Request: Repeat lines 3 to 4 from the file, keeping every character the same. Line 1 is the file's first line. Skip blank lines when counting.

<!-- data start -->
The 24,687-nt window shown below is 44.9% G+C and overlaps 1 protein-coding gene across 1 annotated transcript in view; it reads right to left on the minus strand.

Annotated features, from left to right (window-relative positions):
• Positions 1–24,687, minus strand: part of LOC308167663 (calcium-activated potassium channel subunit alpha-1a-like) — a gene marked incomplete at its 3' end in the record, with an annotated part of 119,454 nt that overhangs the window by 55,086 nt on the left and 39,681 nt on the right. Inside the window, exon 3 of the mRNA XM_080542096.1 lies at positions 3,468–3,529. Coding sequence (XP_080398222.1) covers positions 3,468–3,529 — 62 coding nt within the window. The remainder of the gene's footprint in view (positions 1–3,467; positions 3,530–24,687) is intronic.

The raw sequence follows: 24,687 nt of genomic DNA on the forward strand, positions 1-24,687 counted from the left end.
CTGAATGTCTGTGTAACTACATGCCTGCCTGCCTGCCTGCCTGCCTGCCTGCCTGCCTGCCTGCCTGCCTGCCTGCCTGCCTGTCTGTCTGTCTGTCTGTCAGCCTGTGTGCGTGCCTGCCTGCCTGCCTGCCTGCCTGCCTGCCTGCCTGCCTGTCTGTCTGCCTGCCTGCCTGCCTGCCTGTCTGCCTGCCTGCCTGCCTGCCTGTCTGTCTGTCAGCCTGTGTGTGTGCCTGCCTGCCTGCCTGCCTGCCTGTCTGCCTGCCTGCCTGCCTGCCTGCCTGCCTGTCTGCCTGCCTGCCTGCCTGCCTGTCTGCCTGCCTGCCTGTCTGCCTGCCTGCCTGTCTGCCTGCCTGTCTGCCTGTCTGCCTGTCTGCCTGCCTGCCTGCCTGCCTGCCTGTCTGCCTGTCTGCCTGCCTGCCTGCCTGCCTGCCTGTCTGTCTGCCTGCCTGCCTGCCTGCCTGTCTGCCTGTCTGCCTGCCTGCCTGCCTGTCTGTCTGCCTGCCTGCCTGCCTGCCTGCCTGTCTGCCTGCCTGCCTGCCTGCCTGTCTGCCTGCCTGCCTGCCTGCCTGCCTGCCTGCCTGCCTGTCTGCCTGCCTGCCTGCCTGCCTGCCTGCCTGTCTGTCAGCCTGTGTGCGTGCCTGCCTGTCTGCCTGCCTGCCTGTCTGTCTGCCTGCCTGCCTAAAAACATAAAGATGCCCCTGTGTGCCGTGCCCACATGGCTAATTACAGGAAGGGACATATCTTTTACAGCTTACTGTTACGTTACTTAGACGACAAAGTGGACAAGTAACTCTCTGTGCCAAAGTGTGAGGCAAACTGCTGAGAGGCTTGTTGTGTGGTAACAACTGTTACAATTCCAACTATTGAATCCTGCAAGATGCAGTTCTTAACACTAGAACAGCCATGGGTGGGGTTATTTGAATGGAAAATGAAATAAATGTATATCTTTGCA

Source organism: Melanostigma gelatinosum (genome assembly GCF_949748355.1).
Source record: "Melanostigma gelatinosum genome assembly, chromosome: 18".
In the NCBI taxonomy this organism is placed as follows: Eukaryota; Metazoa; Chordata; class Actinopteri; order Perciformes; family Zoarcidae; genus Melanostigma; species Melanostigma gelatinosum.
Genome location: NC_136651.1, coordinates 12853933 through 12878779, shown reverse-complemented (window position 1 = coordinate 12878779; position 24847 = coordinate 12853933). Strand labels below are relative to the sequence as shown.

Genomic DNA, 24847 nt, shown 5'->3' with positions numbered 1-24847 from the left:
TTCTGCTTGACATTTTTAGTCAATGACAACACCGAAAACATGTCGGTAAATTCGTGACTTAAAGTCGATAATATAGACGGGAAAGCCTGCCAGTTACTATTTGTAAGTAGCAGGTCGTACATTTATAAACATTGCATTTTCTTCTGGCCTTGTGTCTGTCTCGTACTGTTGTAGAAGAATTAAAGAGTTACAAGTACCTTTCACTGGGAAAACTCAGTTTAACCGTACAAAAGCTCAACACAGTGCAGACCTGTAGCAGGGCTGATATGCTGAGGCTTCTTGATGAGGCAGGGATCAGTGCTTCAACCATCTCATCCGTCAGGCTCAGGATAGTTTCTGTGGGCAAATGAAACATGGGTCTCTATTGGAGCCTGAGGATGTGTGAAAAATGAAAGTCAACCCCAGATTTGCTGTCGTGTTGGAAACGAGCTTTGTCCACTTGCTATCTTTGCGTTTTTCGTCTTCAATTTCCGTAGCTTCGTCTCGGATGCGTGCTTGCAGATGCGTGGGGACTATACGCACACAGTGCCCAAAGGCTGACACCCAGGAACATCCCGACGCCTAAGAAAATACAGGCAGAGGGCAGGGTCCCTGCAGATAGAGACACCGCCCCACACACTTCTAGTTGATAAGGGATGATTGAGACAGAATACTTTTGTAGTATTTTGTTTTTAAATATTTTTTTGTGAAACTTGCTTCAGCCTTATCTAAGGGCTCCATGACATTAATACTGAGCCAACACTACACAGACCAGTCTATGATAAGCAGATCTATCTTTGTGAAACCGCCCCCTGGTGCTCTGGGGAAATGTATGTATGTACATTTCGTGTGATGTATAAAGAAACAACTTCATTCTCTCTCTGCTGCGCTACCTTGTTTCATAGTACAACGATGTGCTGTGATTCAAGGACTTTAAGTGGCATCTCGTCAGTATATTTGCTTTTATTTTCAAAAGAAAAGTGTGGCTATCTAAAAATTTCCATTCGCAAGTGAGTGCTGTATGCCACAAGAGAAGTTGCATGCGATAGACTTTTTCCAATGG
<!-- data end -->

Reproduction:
• Positions 1–24,687, minus strand: part of LOC308167663 (calcium-activated potassium channel subunit alpha-1a-like) — a gene marked incomplete at its 3' end in the record, with an annotated part of 119,454 nt that overhangs the window by 55,086 nt on the left and 39,681 nt on the right. Inside the window, exon 3 of the mRNA XM_080542096.1 lies at positions 3,468–3,529. Coding sequence (XP_080398222.1) covers positions 3,468–3,529 — 62 coding nt within the window. The remainder of the gene's footprint in view (positions 1–3,467; positions 3,530–24,687) is intronic.

The raw sequence follows: 24,687 nt of genomic DNA on the forward strand, positions 1-24,687 counted from the left end.